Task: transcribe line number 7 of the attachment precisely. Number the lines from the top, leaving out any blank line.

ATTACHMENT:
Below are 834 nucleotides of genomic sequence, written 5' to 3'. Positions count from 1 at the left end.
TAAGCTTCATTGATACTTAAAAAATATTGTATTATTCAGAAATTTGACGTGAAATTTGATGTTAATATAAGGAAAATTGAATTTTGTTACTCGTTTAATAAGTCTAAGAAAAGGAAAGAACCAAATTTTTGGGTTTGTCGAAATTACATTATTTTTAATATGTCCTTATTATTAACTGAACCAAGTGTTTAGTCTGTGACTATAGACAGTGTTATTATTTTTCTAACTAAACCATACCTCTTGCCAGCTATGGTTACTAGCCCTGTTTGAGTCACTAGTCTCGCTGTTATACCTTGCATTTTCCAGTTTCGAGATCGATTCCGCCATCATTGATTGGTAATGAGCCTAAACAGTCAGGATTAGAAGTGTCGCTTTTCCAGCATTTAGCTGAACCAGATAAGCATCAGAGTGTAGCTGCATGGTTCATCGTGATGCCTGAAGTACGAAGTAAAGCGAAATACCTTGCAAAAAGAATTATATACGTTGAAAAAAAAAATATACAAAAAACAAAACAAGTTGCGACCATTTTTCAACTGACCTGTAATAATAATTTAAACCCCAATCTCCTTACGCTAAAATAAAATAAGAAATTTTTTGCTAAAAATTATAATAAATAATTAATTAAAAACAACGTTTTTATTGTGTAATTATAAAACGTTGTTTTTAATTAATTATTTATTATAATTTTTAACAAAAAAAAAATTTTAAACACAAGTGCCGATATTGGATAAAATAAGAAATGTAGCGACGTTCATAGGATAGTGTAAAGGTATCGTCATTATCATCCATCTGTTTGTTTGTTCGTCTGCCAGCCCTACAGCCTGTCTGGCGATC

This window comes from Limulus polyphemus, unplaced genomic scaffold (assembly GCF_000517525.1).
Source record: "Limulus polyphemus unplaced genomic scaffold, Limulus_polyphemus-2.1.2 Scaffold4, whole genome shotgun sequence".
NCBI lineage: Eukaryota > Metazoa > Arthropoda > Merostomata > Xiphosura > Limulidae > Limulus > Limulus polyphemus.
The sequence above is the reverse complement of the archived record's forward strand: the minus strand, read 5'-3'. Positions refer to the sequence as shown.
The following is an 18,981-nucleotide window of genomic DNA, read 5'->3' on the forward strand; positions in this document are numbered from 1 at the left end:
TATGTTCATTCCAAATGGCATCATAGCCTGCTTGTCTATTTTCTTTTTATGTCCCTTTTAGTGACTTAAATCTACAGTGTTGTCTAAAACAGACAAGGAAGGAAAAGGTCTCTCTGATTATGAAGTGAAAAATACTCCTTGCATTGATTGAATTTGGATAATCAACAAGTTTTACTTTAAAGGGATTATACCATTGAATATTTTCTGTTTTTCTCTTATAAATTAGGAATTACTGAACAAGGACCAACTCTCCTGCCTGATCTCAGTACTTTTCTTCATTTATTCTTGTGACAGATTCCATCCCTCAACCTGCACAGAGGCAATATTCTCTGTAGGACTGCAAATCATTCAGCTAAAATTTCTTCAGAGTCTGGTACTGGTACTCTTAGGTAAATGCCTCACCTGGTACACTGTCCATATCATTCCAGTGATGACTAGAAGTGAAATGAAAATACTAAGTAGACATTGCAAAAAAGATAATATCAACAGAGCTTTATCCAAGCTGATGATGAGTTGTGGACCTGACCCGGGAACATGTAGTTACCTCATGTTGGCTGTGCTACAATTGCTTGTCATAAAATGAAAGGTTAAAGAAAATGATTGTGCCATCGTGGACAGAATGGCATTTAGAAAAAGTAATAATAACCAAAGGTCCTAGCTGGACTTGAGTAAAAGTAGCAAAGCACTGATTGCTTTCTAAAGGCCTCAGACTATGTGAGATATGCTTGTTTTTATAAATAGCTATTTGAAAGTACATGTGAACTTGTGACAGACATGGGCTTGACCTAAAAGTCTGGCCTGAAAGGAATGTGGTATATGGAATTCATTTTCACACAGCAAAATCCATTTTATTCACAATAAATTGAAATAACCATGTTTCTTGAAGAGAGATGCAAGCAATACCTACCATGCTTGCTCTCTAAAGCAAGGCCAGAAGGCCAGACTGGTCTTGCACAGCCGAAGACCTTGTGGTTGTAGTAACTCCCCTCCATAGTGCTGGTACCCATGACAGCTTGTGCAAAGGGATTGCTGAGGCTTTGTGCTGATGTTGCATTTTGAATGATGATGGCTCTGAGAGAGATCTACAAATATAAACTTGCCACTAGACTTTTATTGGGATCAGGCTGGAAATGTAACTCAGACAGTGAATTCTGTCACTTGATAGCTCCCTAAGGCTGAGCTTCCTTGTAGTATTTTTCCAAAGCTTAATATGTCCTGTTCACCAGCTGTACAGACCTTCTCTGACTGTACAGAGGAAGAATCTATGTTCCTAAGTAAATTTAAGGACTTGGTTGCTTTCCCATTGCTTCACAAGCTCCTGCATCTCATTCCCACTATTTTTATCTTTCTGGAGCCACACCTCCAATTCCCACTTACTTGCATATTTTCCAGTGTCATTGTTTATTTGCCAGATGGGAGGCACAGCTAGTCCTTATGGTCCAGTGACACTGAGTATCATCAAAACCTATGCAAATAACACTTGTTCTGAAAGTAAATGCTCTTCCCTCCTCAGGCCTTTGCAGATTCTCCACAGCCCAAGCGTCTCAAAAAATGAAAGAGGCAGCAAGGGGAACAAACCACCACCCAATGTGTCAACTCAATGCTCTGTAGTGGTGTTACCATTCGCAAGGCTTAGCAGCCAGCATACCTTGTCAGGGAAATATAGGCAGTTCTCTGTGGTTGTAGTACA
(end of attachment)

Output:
The following is an 18,981-nucleotide window of genomic DNA, read 5'->3' on the forward strand; positions in this document are numbered from 1 at the left end: